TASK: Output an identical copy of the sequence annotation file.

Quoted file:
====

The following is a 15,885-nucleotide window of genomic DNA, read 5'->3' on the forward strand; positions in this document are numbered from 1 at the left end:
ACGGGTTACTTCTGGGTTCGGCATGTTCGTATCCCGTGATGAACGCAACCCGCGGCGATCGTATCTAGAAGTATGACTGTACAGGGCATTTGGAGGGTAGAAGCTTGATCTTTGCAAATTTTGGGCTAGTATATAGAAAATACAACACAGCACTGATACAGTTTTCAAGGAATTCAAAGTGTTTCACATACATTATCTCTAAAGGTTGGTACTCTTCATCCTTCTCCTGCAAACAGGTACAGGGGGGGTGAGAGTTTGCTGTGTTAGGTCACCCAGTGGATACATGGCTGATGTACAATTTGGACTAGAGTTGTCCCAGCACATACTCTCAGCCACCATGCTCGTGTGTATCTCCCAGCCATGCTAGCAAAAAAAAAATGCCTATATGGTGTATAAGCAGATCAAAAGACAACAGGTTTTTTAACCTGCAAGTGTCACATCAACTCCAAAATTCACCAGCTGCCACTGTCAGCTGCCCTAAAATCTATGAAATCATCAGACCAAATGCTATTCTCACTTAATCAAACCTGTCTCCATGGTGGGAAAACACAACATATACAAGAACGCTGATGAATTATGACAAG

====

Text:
The following is a 15,885-nucleotide window of genomic DNA, read 5'->3' on the forward strand; positions in this document are numbered from 1 at the left end:
ACGGGTTACTTCTGGGTTCGGCATGTTCGTATCCCGTGATGAACGCAACCCGCGGCGATCGTATCTAGAAGTATGACTGTACAGGGCATTTGGAGGGTAGAAGCTTGATCTTTGCAAATTTTGGGCTAGTATATAGAAAATACAACACAGCACTGATACAGTTTTCAAGGAATTCAAAGTGTTTCACATACATTATCTCTAAAGGTTGGTACTCTTCATCCTTCTCCTGCAAACAGGTACAGGGGGGGTGAGAGTTTGCTGTGTTAGGTCACCCAGTGGATACATGGCTGATGTACAATTTGGACTAGAGTTGTCCCAGCACATACTCTCAGCCACCATGCTCGTGTGTATCTCCCAGCCATGCTAGCAAAAAAAAAATGCCTATATGGTGTATAAGCAGATCAAAAGACAACAGGTTTTTTAACCTGCAAGTGTCACATCAACTCCAAAATTCACCAGCTGCCACTGTCAGCTGCCCTAAAATCTATGAAATCATCAGACCAAATGCTATTCTCACTTAATCAAACCTGTCTCCATGGTGGGAAAACACAACATATACAAGAACGCTGATGAATTATGACAAG